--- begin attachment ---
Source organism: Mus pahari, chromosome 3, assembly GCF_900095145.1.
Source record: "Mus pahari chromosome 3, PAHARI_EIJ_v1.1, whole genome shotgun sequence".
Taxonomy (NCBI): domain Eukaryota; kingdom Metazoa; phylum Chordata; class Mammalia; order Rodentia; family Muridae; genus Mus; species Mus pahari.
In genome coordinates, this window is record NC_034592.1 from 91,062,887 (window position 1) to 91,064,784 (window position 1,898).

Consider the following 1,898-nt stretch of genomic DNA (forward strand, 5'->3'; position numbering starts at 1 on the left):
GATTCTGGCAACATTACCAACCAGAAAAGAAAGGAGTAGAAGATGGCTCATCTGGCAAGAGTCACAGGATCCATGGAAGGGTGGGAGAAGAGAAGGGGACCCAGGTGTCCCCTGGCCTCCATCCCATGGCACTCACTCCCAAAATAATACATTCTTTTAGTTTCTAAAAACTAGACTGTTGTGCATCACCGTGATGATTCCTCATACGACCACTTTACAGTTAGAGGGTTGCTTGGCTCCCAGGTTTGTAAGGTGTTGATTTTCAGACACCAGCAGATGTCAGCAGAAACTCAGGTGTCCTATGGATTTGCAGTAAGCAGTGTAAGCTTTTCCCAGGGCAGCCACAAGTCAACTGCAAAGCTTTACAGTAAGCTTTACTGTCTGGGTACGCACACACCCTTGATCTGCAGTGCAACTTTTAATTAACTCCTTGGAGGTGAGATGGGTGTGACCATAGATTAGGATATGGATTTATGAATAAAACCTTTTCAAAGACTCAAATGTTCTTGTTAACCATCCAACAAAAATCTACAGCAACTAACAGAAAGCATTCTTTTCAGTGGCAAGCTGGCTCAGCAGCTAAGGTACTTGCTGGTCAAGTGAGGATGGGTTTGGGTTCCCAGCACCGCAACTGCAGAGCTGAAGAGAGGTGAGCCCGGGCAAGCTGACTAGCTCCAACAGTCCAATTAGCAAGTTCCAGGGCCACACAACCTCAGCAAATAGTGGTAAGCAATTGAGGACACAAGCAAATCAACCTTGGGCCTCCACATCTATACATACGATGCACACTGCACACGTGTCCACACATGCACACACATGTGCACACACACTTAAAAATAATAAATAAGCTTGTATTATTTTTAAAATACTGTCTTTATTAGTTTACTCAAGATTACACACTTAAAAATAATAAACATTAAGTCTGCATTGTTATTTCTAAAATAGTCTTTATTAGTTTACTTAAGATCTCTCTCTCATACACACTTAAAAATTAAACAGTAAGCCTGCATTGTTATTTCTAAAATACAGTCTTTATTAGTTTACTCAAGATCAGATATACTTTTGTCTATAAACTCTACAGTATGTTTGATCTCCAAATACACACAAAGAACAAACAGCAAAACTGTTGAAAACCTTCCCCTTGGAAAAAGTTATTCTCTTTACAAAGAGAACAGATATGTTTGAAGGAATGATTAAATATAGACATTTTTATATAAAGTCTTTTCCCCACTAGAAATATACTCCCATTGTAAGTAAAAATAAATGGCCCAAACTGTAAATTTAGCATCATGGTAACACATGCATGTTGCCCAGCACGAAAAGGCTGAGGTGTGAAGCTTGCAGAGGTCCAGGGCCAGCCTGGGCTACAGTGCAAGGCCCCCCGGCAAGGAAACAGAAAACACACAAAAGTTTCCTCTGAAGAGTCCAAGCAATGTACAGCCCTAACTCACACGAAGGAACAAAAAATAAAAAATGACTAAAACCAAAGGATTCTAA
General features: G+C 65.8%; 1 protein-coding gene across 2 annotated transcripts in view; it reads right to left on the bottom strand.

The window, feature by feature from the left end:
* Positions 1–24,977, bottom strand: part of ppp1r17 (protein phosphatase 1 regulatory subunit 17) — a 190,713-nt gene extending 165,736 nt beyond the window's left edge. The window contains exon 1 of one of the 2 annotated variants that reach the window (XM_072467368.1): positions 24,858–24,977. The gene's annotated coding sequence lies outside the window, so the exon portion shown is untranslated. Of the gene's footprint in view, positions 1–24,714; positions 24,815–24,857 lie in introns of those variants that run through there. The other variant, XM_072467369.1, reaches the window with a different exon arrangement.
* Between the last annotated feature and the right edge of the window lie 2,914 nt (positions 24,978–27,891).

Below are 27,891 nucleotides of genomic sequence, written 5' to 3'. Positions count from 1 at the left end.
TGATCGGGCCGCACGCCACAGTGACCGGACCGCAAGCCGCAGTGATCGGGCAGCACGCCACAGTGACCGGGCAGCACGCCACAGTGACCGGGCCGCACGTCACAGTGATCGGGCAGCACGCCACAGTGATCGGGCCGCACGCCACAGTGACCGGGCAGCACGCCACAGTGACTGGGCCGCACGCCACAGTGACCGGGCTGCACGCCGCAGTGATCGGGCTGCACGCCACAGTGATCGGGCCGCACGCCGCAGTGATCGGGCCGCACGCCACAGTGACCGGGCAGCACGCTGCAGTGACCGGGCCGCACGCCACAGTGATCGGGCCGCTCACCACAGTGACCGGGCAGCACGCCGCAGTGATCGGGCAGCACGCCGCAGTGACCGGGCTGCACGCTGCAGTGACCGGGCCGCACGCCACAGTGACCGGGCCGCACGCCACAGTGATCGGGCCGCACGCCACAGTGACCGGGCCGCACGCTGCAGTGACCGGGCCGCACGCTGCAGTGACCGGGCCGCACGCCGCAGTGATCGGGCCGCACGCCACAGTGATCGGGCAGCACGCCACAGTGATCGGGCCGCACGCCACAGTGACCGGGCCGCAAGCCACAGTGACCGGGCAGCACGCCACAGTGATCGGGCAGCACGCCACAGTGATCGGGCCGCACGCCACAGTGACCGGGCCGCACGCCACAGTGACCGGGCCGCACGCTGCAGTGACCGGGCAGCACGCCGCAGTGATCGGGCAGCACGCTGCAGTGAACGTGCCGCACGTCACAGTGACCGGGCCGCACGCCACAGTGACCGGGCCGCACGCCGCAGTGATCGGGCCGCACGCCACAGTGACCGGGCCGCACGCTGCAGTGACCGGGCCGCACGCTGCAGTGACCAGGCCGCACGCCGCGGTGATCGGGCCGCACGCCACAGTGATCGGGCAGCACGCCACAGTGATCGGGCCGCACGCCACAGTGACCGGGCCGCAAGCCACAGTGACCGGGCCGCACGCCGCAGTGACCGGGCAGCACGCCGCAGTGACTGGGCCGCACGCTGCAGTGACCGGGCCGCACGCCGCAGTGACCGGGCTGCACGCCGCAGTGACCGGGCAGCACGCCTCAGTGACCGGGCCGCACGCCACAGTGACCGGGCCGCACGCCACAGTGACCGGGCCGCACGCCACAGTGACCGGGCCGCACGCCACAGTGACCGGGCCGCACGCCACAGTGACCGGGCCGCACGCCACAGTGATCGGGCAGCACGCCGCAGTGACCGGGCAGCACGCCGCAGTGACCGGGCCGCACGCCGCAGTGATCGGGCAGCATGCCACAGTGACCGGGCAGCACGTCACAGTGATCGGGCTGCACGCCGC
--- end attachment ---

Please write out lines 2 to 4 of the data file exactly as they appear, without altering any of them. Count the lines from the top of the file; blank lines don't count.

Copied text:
Source record: "Mus pahari chromosome 3, PAHARI_EIJ_v1.1, whole genome shotgun sequence".
Taxonomy (NCBI): domain Eukaryota; kingdom Metazoa; phylum Chordata; class Mammalia; order Rodentia; family Muridae; genus Mus; species Mus pahari.
In genome coordinates, this window is record NC_034592.1 from 91,062,887 (window position 1) to 91,064,784 (window position 1,898).